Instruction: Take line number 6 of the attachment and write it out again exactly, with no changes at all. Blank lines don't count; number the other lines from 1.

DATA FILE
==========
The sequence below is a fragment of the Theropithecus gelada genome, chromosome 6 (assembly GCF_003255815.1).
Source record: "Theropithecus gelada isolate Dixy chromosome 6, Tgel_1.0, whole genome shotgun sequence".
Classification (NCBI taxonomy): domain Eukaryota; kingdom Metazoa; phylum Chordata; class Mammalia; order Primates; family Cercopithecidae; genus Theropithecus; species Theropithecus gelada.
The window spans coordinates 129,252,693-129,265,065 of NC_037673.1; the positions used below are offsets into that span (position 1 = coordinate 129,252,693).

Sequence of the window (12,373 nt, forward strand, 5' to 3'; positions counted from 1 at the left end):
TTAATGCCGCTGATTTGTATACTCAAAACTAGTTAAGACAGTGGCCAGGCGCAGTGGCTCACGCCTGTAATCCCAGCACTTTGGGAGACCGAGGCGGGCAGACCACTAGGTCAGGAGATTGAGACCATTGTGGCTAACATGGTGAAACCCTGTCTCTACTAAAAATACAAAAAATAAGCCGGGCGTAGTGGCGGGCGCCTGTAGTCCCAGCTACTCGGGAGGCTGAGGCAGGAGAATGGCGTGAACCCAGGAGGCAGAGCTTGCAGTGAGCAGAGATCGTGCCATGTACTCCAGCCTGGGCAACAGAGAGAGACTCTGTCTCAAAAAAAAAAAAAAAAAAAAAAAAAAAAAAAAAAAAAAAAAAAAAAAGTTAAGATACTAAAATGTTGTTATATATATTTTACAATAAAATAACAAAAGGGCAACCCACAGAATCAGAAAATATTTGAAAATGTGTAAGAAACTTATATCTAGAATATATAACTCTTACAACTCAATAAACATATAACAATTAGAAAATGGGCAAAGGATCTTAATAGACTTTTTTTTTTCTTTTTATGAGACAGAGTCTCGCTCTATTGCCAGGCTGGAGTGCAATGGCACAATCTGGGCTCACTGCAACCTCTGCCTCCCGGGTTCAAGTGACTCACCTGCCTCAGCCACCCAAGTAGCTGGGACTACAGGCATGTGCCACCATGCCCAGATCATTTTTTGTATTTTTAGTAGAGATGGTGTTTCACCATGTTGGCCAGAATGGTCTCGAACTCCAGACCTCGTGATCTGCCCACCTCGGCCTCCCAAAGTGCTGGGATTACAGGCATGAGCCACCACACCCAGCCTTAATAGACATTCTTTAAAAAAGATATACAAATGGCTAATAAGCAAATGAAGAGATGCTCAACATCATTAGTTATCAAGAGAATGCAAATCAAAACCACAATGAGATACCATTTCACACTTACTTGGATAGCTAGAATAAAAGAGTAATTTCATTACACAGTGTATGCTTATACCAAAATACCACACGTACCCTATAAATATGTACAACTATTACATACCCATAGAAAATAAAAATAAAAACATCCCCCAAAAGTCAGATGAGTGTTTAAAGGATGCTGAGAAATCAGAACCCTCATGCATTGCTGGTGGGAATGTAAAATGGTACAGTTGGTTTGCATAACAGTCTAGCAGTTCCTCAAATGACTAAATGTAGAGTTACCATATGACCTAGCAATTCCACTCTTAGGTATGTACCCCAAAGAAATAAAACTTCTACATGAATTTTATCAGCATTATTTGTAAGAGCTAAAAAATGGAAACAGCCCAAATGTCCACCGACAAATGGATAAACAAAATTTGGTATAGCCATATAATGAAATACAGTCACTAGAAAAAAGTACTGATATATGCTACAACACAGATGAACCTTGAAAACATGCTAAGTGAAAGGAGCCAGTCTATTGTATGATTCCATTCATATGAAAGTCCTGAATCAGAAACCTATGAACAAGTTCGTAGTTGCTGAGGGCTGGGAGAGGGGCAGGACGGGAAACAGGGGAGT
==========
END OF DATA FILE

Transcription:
TTAATGCCGCTGATTTGTATACTCAAAACTAGTTAAGACAGTGGCCAGGCGCAGTGGCTCACGCCTGTAATCCCAGCACTTTGGGAGACCGAGGCGGGCAGACCACTAGGTCAGGAGATTGAGACCATTGTGGCTAACATGGTGAAACCCTGTCTCTACTAAAAATACAAAAAATAAGCCGGGCGTAGTGGCGGGCGCCTGTAGTCCCAGCTACTCGGGAGGCTGAGGCAGGAGAATGGCGTGAACCCAGGAGGCAGAGCTTGCAGTGAGCAGAGATCGTGCCATGTACTCCAGCCTGGGCAACAGAGAGAGACTCTGTCTCAAAAAAAAAAAAAAAAAAAAAAAAAAAAAAAAAAAAAAAAAAAAAAAGTTAAGATACTAAAATGTTGTTATATATATTTTACAATAAAATAACAAAAGGGCAACCCACAGAATCAGAAAATATTTGAAAATGTGTAAGAAACTTATATCTAGAATATATAACTCTTACAACTCAATAAACATATAACAATTAGAAAATGGGCAAAGGATCTTAATAGACTTTTTTTTTTCTTTTTATGAGACAGAGTCTCGCTCTATTGCCAGGCTGGAGTGCAATGGCACAATCTGGGCTCACTGCAACCTCTGCCTCCCGGGTTCAAGTGACTCACCTGCCTCAGCCACCCAAGTAGCTGGGACTACAGGCATGTGCCACCATGCCCAGATCATTTTTTGTATTTTTAGTAGAGATGGTGTTTCACCATGTTGGCCAGAATGGTCTCGAACTCCAGACCTCGTGATCTGCCCACCTCGGCCTCCCAAAGTGCTGGGATTACAGGCATGAGCCACCACACCCAGCCTTAATAGACATTCTTTAAAAAAGATATACAAATGGCTAATAAGCAAATGAAGAGATGCTCAACATCATTAGTTATCAAGAGAATGCAAATCAAAACCACAATGAGATACCATTTCACACTTACTTGGATAGCTAGAATAAAAGAGTAATTTCATTACACAGTGTATGCTTATACCAAAATACCACACGTACCCTATAAATATGTACAACTATTACATACCCATAGAAAATAAAAATAAAAACATCCCCCAAAAGTCAGATGAGTGTTTAAAGGATGCTGAGAAATCAGAACCCTCATGCATTGCTGGTGGGAATGTAAAATGGTACAGTTGGTTTGCATAACAGTCTAGCAGTTCCTCAAATGACTAAATGTAGAGTTACCATATGACCTAGCAATTCCACTCTTAGGTATGTACCCCAAAGAAATAAAACTTCTACATGAATTTTATCAGCATTATTTGTAAGAGCTAAAAAATGGAAACAGCCCAAATGTCCACCGACAAATGGATAAACAAAATTTGGTATAGCCATATAATGAAATACAGTCACTAGAAAAAAGTACTGATATATGCTACAACACAGATGAACCTTGAAAACATGCTAAGTGAAAGGAGCCAGTCTATTGTATGATTCCATTCATATGAAAGTCCTGAATCAGAAACCTATGAACAAGTTCGTAGTTGCTGAGGGCTGGGAGAGGGGCAGGACGGGAAACAGGGGAGT